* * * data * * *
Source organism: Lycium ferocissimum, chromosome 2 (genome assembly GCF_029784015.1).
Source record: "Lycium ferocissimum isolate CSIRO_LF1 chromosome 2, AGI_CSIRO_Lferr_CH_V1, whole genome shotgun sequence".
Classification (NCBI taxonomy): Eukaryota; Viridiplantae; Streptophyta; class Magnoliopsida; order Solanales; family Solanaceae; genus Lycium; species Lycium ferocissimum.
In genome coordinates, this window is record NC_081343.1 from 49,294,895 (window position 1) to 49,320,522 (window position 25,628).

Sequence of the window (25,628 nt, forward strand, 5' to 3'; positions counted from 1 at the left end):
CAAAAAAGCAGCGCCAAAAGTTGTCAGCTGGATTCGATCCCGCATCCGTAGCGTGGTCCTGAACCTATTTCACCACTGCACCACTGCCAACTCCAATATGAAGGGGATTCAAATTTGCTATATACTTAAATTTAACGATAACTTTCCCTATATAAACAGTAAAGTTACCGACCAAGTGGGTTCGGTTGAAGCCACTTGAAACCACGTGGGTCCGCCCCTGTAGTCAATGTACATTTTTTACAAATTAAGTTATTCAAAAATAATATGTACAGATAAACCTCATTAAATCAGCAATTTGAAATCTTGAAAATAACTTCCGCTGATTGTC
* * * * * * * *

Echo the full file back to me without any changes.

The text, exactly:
Source organism: Lycium ferocissimum, chromosome 2 (genome assembly GCF_029784015.1).
Source record: "Lycium ferocissimum isolate CSIRO_LF1 chromosome 2, AGI_CSIRO_Lferr_CH_V1, whole genome shotgun sequence".
Classification (NCBI taxonomy): Eukaryota; Viridiplantae; Streptophyta; class Magnoliopsida; order Solanales; family Solanaceae; genus Lycium; species Lycium ferocissimum.
In genome coordinates, this window is record NC_081343.1 from 49,294,895 (window position 1) to 49,320,522 (window position 25,628).

Sequence of the window (25,628 nt, forward strand, 5' to 3'; positions counted from 1 at the left end):
CAAAAAAGCAGCGCCAAAAGTTGTCAGCTGGATTCGATCCCGCATCCGTAGCGTGGTCCTGAACCTATTTCACCACTGCACCACTGCCAACTCCAATATGAAGGGGATTCAAATTTGCTATATACTTAAATTTAACGATAACTTTCCCTATATAAACAGTAAAGTTACCGACCAAGTGGGTTCGGTTGAAGCCACTTGAAACCACGTGGGTCCGCCCCTGTAGTCAATGTACATTTTTTACAAATTAAGTTATTCAAAAATAATATGTACAGATAAACCTCATTAAATCAGCAATTTGAAATCTTGAAAATAACTTCCGCTGATTGTC